An analysis of the development of a lay relationship counselling training programme in Gugulethu

Master Thesis


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University of Cape Town

The principles and policies of primary mental health care and developmental social welfare in South Africa have in common a comprehensive, people-centred, equitable approach to addressing the discriminatory practices of the past in a transforming South Africa (Freeman & Pillay, 1997, White Paper for Social Welfare, 1997). The training and utilization of community members to render front-line services in historically disadvantaged communities has been envisaged as one of the strategies which can help alleviate the situation. The Department of Social Welfare sees a particular role for specialist human service organisations in assisting with the development of appropriate capacity-building programmes for this purpose. This study analyses a training programme in action of one such organisation, FAMSA (Family and Marriage Society of South Africa) W.Cape. The programme involved the initiation of the "Family Foundation", a lay, community-based, volunteer, relationship-counselling service. It is part of FAMSA W.Cape's project to extend its services in Cape Town's townships. It used an adult-learner, experiential training model developed by FAMSA's National Council (1990), which is based on Western therapeutic traditions, into which local training materials and an international developmental perspective were introduced. The chief aims of the study were to examine the appropriateness and effectiveness of the model in the township context, and to draw out of the process of implementation and the participants, new information and theory, to enrich and improve the model. The study therefore falls under the umbrella of community psychology and action research. The researcher held the combined roles of trainer and participant observer during the research period from July 1996 -- July 1998. A qualitative, "grounded theory" methodology was employed (Strauss & Corbin, 1990), in which audiotaped, transcribed data collected from the first group of trainees in group training sessions and semi- structured individual interviews was thematically analysed. The dominant theme related to the crossing and maintaining or creating of boundaries and structures during the implementation process. The role of support in community developmental work which is widely acknowledged as important (Holdsworth, 1994, Sterling & Lazarus, 1995), was another key theme of the study. A third major theme was that of identity construction. Subsidiary themes of culture, language, gender, power, and participation were interwoven with these. Various theoretical perspectives, predominantly the psychodynamic one of the training model, were used to examine them, assess effectiveness of implementation and make recommendations for future practice and policy-making in this area.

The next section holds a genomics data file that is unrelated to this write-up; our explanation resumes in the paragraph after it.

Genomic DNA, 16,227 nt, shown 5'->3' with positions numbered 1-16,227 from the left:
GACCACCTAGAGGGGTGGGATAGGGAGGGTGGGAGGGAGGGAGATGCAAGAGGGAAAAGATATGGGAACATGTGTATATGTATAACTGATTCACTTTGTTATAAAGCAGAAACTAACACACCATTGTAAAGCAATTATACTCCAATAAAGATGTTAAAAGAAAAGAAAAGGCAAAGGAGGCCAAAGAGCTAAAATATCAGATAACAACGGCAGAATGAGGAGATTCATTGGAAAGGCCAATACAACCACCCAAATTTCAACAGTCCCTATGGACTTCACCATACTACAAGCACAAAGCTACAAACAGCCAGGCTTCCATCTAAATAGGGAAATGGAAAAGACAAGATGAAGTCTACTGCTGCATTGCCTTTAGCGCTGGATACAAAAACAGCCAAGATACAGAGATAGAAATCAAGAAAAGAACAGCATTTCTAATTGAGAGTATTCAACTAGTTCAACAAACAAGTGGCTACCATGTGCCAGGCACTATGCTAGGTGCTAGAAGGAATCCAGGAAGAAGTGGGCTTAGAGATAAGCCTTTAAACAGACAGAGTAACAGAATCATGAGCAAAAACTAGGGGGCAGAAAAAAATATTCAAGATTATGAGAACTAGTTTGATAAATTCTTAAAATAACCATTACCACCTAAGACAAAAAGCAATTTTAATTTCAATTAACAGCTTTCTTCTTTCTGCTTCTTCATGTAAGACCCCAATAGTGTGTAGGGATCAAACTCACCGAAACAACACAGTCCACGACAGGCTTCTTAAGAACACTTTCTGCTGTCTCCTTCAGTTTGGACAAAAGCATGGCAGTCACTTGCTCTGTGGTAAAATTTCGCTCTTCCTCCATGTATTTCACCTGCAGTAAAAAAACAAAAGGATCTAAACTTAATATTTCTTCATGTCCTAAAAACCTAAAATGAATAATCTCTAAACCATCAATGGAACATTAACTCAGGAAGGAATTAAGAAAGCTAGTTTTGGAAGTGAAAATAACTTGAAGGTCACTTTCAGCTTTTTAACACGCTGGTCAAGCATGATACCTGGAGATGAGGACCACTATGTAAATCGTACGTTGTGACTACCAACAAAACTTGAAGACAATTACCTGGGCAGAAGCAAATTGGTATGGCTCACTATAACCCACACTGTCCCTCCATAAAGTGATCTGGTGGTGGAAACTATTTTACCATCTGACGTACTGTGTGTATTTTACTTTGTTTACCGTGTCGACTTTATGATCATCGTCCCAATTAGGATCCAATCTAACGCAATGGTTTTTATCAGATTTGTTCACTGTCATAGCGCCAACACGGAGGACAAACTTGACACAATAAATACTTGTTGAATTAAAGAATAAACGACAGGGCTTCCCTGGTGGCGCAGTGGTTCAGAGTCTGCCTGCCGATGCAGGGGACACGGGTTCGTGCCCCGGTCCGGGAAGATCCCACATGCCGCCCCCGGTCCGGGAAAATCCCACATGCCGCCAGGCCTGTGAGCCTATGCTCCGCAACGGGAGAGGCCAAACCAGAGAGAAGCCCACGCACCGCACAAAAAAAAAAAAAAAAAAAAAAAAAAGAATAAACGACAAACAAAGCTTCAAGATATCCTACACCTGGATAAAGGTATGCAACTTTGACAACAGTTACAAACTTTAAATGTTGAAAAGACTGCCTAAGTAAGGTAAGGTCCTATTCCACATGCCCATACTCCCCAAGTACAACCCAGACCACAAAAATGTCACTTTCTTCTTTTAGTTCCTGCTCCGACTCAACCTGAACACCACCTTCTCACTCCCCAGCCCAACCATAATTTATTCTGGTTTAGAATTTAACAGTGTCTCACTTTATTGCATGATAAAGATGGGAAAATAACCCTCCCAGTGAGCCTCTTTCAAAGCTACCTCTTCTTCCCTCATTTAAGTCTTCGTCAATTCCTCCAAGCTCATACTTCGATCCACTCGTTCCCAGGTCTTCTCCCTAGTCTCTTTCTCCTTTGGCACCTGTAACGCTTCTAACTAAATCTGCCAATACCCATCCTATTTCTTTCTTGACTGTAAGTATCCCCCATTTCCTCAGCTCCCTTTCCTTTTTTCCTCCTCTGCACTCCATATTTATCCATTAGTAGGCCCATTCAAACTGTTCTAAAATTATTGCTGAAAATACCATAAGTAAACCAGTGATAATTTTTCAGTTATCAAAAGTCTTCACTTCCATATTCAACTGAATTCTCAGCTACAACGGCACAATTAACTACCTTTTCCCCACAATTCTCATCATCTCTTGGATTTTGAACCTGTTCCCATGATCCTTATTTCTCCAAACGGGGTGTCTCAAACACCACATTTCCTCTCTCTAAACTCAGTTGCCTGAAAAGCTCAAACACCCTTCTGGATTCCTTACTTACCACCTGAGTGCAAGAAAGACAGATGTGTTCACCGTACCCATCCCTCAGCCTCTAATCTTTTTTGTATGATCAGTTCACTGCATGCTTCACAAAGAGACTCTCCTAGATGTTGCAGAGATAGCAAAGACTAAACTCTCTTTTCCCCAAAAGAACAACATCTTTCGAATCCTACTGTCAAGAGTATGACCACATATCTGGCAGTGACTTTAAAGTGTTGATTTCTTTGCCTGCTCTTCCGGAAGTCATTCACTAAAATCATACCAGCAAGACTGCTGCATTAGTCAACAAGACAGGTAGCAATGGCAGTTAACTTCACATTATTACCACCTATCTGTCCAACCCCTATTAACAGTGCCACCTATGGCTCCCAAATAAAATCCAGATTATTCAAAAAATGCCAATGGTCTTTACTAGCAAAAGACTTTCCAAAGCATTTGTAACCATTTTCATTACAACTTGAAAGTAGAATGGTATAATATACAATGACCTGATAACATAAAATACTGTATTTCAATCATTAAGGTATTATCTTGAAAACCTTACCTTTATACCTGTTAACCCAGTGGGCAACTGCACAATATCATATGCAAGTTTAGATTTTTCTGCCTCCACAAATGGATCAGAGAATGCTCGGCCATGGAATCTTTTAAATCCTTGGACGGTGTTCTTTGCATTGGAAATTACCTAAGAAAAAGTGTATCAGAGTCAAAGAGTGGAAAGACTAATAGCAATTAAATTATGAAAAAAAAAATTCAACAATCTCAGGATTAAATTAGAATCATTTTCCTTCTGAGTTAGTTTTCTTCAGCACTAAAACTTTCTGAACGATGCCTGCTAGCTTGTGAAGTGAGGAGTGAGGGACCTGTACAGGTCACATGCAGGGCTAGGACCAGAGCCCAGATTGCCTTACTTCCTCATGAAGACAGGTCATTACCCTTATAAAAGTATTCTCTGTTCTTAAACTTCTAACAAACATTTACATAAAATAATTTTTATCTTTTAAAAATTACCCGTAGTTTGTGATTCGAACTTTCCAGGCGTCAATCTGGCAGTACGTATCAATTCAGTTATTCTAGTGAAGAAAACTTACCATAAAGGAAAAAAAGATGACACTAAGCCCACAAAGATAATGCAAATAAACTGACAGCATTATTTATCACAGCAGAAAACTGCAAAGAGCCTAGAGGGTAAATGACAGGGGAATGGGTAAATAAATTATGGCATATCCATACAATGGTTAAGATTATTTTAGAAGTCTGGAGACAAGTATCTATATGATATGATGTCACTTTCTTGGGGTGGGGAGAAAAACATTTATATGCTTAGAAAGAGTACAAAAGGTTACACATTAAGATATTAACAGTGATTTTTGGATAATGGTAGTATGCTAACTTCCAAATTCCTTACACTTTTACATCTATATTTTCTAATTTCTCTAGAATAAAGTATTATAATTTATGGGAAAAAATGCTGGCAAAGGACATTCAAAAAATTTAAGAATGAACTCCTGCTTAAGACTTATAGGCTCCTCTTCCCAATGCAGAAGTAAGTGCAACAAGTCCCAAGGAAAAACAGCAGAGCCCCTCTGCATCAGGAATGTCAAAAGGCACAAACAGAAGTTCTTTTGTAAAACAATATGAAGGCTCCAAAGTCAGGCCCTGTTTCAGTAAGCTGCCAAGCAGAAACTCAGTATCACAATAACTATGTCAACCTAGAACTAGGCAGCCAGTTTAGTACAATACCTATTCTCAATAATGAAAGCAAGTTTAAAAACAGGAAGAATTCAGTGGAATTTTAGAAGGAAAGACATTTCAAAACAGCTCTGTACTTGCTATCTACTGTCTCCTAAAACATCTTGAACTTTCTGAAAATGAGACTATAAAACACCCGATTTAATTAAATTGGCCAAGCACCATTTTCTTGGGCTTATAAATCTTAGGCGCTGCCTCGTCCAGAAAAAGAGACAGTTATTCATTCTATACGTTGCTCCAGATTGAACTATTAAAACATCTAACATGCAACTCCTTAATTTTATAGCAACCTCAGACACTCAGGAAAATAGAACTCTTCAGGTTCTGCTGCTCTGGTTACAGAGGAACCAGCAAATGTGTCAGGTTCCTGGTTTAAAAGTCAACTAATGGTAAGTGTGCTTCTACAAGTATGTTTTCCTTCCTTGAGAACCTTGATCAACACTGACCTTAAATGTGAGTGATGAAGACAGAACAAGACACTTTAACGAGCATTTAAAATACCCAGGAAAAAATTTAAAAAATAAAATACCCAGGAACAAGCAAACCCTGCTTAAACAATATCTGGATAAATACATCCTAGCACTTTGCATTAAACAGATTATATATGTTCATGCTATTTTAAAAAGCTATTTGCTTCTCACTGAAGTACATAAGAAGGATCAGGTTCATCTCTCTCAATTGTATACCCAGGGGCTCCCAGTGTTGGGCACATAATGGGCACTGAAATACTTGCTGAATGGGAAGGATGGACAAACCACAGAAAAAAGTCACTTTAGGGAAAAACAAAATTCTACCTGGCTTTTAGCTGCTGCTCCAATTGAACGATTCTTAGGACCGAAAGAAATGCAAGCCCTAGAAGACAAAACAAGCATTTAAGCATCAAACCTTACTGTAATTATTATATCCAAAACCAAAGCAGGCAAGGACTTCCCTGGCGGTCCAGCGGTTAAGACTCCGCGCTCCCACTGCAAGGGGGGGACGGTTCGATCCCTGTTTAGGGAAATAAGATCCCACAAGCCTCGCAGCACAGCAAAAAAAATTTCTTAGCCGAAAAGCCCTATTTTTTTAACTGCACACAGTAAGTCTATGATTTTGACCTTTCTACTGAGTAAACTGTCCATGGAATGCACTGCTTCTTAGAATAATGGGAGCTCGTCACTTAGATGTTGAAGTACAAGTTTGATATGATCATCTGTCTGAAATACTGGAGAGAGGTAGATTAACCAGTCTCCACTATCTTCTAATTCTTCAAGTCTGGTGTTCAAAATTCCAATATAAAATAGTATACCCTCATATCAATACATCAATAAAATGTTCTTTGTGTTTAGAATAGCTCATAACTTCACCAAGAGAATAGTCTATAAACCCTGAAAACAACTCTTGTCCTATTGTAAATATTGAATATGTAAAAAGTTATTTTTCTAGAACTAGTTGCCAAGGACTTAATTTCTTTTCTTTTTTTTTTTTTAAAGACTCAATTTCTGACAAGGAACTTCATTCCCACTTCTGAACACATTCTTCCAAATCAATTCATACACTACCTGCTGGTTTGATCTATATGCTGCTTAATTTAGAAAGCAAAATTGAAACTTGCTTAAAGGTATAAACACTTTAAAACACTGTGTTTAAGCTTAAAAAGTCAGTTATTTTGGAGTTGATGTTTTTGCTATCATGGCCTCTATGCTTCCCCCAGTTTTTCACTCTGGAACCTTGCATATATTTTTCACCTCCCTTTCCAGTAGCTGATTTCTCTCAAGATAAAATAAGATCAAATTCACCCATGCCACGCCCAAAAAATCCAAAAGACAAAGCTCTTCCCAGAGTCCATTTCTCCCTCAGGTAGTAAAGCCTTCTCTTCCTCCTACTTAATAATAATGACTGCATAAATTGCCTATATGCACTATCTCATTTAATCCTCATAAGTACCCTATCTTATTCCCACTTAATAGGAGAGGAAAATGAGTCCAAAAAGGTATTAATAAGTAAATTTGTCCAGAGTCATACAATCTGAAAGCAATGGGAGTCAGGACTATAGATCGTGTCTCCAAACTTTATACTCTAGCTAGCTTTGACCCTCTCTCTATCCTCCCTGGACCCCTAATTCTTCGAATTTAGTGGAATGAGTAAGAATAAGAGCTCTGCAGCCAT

Bibliography : p. 253-267.